Under the Federal Administrative Procedure Act, an agency must give an opportunity to the interested persons to participate in the rule making process in the case of informal rulemaking. The participation of such persons can be through submission of written data, views, or arguments with or without oral presentation. After considering the relevant matter presented, the agency will incorporate the rules adopted in a concise general statement of their basis and purpose.[i]
However, it is not mandatory that a federal agency must provide a hearing or oral presentation as part of the comment requirement according to the Administrative Procedure Act.[ii]
It was observed in Safe Air for Everyone v. United States EPA, 475 F.3d 1096 (9th Cir. 2007), that the Administrative Procedure Act mandates that agencies provide interested parties notice and an opportunity for comment before promulgating rules of general applicability.
In Connecticut Light & Power Co. v. Nuclear Regulatory Com., 673 F.2d 525 (D.C. Cir. 1982), the court found that an agency adopting final rules that differ from its proposed rules is required to renotice when there are major changes. The purpose of the new notice is to allow interested parties a fair opportunity to comment upon the final rules in their altered form.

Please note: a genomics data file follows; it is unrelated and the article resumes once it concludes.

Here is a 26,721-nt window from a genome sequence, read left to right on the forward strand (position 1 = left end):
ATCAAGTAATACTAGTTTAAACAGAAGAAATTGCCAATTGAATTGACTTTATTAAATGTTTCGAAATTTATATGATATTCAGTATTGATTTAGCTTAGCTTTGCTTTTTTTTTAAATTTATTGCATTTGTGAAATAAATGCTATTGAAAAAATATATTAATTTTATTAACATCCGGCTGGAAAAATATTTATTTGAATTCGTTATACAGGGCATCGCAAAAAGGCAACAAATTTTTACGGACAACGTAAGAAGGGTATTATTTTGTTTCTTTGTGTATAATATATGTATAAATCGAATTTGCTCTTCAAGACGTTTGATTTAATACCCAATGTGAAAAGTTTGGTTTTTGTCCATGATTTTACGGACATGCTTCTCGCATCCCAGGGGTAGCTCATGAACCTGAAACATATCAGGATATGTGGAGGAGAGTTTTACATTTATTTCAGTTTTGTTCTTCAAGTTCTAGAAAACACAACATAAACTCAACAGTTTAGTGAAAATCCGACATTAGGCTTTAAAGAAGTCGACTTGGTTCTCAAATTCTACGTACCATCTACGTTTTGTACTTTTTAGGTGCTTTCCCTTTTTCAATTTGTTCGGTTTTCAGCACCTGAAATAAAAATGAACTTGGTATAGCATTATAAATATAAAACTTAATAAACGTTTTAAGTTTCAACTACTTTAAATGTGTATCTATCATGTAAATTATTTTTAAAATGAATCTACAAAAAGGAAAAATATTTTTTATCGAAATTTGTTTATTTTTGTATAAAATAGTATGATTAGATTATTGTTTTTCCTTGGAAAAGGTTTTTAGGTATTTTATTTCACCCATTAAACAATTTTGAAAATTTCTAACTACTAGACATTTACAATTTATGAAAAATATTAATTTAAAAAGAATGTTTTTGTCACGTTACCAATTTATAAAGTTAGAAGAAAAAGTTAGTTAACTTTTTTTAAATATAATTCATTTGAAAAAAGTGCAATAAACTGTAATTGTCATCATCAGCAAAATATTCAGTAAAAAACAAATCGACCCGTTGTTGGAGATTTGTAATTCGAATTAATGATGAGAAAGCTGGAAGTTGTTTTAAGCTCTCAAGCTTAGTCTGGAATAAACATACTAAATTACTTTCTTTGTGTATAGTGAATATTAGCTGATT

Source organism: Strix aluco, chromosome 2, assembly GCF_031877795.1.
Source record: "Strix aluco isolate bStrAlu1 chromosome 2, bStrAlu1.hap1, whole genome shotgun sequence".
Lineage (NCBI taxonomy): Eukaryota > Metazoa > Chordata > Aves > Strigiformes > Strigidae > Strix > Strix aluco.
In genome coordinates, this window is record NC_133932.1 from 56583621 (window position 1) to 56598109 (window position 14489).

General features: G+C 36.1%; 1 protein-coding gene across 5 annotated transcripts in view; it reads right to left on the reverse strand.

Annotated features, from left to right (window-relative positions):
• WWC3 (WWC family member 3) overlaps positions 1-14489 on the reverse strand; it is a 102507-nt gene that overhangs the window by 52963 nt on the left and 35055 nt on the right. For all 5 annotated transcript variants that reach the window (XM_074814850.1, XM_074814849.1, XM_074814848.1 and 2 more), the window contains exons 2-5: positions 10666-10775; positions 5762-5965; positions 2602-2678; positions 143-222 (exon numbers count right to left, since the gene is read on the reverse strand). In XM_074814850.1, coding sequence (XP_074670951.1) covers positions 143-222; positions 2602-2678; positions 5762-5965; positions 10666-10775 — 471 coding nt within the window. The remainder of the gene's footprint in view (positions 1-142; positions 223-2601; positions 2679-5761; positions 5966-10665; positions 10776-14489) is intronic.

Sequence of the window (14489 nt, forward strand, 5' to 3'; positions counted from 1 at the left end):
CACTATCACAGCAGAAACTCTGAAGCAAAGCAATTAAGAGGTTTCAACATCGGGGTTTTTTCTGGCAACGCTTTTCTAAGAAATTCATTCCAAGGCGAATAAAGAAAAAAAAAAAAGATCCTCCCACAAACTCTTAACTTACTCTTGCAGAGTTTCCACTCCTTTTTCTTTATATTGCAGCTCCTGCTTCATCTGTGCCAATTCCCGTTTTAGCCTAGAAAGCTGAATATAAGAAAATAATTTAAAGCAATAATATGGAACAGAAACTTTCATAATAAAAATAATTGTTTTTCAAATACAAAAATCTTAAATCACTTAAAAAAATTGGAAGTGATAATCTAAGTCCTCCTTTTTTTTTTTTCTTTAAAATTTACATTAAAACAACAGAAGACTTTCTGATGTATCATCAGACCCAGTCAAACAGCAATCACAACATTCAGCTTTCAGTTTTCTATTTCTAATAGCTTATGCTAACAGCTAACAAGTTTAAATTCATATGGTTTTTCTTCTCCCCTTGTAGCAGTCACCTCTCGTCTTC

An agency is required to provide a meaningful opportunity for comments, which means that the agency’s mind has to be open while considering them.[iii] However, the public do not possess any opportunity to comment on every bit of information that influences the decision of an agency [iv]
[i] 5 USCS § 553
[iii] Hill v. Gould, 555 F.3d 1003 (D.C. Cir. 2009)
[iv] Tex. Office of Pub. Util. Counsel v. FCC, 265 F.3d 313 (5th Cir. 2001)